Back to Chicago (part one here; part two here)… the city remains much as I remember it from earlier visits: gritty, even at its “prettiest”, middle America in a big city/New York-reminiscent package. It doesn’t woo me like San Francisco or New Orleans, nor secure my eternal loyalty as NYC does, but it’s the only real city in the middle, as far as I’m concerned. Here I eat hearty and well, surrounded by locals who are welcoming, rough around the edges, good-hearted. Neighborhood by neighborhood, in a multi-part series, we’ll cover some of my haunts during my last stay.
• The Drawing Room at Le Passage – I’m a huge fan. This is pretty much my favorite cocktail destination in Chicago. Ignore the clubby Le Passage side, check in with the bouncer, and walk downstairs for an underground haven of fine mixology and artistic precision. Charles and Tim are brilliant bartenders: gracious, knowledgeable. Tell them your favorite spirit and let them make you what they will – deliciousness ensues. Or order from a menu full of spirituous pleasure.
• NoMi – It’s all about the view. I didn’t eat here – it’s a pricey one, well-lauded but with such a high tourist following, I’m not sure how much of it is inflated. I did enjoy picturesque giant windows overlooking the Water Tower and a big city rooftop deck, ideal in the Summer for lingering with a drink.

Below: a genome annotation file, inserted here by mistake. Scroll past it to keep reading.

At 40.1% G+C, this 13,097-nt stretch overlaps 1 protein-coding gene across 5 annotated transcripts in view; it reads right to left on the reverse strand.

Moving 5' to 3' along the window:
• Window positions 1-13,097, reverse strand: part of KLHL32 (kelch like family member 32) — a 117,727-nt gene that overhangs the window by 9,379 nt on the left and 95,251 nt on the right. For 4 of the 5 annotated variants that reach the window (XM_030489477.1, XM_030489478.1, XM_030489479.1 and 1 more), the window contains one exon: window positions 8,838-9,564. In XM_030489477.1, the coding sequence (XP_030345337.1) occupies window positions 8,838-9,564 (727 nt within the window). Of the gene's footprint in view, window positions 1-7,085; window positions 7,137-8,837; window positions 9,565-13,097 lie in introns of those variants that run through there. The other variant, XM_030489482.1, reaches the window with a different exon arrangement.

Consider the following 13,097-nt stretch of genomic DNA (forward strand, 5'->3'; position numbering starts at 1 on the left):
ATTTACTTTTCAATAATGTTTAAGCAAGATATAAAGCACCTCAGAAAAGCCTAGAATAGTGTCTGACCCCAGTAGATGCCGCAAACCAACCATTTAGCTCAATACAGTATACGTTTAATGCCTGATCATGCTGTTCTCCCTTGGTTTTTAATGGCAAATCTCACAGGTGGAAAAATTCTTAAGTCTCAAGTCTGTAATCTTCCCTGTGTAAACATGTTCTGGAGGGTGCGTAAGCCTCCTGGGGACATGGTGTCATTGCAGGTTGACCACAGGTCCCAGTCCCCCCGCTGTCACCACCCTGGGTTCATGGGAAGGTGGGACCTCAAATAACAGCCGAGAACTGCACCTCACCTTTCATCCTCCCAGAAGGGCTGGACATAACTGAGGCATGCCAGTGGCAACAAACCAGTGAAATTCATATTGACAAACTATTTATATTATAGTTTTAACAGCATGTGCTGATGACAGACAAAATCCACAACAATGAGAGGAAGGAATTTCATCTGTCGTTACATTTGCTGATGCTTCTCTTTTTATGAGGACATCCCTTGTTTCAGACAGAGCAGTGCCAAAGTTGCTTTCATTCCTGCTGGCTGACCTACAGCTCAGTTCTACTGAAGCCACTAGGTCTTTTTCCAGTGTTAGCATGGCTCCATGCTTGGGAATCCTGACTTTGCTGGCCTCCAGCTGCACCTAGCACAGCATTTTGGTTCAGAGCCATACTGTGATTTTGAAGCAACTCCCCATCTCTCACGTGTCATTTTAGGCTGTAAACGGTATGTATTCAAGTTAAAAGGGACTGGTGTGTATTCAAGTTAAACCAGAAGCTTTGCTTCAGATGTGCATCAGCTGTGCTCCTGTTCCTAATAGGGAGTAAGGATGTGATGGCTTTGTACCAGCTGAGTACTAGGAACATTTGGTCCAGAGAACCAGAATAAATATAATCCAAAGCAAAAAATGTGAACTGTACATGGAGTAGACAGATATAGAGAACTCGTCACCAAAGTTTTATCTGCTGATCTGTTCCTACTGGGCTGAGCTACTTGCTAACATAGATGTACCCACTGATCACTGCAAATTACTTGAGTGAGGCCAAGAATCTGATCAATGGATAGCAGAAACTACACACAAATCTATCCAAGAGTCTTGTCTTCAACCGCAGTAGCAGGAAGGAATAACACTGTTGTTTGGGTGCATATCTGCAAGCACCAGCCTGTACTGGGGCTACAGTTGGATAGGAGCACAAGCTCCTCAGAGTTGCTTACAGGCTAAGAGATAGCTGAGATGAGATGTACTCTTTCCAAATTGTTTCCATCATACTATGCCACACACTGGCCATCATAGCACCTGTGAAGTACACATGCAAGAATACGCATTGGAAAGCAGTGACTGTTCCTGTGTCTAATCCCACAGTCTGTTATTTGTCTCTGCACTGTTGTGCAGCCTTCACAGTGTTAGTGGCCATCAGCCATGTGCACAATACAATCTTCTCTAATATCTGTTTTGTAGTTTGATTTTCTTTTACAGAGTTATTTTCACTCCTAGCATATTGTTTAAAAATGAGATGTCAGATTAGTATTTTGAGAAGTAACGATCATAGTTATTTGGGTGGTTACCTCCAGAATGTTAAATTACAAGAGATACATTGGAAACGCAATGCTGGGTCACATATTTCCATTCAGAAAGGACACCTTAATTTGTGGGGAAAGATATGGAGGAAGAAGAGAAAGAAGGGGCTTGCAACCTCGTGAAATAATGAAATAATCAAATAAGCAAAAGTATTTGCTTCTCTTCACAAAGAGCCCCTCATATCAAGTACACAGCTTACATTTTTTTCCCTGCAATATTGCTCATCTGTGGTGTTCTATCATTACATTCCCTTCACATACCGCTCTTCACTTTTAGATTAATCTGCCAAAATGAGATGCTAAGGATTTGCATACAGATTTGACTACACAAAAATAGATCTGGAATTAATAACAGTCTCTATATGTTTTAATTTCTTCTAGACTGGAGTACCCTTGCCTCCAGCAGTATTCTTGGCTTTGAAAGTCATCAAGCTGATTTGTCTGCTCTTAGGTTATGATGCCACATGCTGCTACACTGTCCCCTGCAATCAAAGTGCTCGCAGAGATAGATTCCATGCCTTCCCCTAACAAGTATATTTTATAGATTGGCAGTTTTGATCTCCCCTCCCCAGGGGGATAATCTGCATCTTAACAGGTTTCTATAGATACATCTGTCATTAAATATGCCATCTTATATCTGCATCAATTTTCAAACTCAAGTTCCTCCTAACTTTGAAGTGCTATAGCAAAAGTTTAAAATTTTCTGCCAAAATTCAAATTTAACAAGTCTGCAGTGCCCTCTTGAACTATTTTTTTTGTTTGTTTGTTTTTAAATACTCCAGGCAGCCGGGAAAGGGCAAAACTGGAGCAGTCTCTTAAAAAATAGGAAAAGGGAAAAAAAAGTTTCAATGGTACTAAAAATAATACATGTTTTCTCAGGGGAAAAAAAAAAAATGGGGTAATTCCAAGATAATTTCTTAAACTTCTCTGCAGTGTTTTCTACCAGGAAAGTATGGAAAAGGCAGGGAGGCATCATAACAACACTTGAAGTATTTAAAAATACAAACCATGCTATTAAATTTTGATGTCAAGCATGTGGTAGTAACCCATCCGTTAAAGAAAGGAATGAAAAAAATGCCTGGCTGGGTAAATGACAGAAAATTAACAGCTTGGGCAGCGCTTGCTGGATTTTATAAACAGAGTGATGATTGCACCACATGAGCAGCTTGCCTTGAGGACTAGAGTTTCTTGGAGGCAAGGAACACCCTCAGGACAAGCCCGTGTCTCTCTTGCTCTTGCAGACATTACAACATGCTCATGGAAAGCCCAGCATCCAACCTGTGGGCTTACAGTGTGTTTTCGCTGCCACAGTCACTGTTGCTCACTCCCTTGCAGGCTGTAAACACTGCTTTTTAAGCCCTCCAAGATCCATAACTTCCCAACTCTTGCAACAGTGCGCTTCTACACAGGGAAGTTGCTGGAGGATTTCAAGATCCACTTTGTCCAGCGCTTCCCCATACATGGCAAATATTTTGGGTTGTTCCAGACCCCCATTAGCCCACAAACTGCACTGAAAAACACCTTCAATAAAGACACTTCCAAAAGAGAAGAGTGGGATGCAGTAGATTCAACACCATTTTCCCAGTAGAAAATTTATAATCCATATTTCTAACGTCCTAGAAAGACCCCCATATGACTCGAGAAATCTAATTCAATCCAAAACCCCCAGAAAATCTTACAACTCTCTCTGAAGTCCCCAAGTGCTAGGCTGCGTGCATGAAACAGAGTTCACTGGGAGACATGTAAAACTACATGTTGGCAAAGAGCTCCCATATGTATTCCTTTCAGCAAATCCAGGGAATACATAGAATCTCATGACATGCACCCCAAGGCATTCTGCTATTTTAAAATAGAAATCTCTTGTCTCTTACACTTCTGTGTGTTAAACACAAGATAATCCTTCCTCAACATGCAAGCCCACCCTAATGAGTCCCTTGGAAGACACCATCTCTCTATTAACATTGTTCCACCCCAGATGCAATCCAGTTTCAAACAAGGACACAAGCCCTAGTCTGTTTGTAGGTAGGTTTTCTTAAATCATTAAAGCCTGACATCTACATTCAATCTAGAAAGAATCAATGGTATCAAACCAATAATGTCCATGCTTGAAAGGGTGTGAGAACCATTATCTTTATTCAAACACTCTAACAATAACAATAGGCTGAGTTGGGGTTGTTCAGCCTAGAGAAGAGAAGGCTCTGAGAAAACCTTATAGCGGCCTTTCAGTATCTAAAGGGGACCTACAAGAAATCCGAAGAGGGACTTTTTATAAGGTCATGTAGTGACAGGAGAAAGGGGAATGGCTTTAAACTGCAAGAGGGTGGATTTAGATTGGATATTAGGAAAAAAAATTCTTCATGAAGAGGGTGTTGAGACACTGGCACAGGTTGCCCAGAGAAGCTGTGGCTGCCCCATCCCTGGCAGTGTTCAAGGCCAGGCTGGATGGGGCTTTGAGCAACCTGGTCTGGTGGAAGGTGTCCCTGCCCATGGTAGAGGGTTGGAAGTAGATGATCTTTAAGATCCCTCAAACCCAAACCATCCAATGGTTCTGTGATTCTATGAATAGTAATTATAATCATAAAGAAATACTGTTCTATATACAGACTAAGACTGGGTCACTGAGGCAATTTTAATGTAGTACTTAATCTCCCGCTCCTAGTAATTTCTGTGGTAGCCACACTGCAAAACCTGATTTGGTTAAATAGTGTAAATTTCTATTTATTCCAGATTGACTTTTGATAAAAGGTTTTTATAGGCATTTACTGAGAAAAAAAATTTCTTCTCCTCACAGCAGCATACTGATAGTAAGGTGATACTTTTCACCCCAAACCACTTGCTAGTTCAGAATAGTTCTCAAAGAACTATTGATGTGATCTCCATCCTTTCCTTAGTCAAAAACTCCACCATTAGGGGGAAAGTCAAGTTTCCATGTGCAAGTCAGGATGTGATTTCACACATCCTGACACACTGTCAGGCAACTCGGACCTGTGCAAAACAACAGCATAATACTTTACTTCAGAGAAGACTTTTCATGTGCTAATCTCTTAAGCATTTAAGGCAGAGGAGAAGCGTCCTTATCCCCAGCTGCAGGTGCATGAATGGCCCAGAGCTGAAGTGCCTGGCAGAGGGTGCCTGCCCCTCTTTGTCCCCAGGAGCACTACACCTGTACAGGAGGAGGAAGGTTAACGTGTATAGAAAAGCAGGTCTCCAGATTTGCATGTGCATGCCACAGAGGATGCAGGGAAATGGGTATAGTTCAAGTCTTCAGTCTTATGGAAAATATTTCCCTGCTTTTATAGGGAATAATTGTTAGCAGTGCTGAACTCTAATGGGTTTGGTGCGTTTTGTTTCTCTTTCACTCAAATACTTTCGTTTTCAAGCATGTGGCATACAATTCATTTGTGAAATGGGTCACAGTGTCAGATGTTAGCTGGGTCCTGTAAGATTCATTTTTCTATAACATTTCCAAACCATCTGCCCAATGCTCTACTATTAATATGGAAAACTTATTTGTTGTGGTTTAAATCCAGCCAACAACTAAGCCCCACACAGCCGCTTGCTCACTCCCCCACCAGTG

• Alinea – What can be said that hasn’t already been said about this molecular gastronomy destination and its brilliant, young chef, Grant Achatz? It would be an injustice to try to do a complete review in an already busy list of favorites, and you can certainly read about it everywhere or note its Zagat perfect 29 rating. I will confirm that you’ll pay a fortune (starting at $150 a person). The atmosphere is chic, refined, but not particularly noteworthy (other than a long, empty hall with door that mysteriously opens as you approach). Service is impeccable. As for food, be prepared to taste and see that it is good.
From a smoke covered table enhancing a perfect little square or near rare Waygu beef and its otherworldly partner of a creamy whipped potato square covered in crispy potato chips, to a lavender pillow that softy deflates under your dish, the effect and spectacle on the table does not overshadow the sheer pleasure of taste. That seafood custard rich with cream, duck, Fall-redolent spices..? Unbelievable. If only I could have one of those hanging, candied bacon strips (crisped in butterscotch, apple and thyme) now. When dessert is a flavor profile of chocolate, blueberry, tobacco and maple, you know you’re eating from the hands of a genius. Don’t even get me started on the smoking Sweet Potato Popover in bourbon, brown sugar, cinnamon.
• Annette’s Homemade Italian Ice – A beloved Italian ice window on a charming, walkable stretch of Armitage. It didn’t hold up to my fave NY Italian ices, nor even to my tops in Chicago (which I’ll tell you about when I get to the Wicker Park ‘hood in a future Wandering Traveler). But on a sticky, humid Chicago day, it cooled me off nicely. There’s flavors like Pina Colada, Watermelon, Black Cherry and Georgia Peach.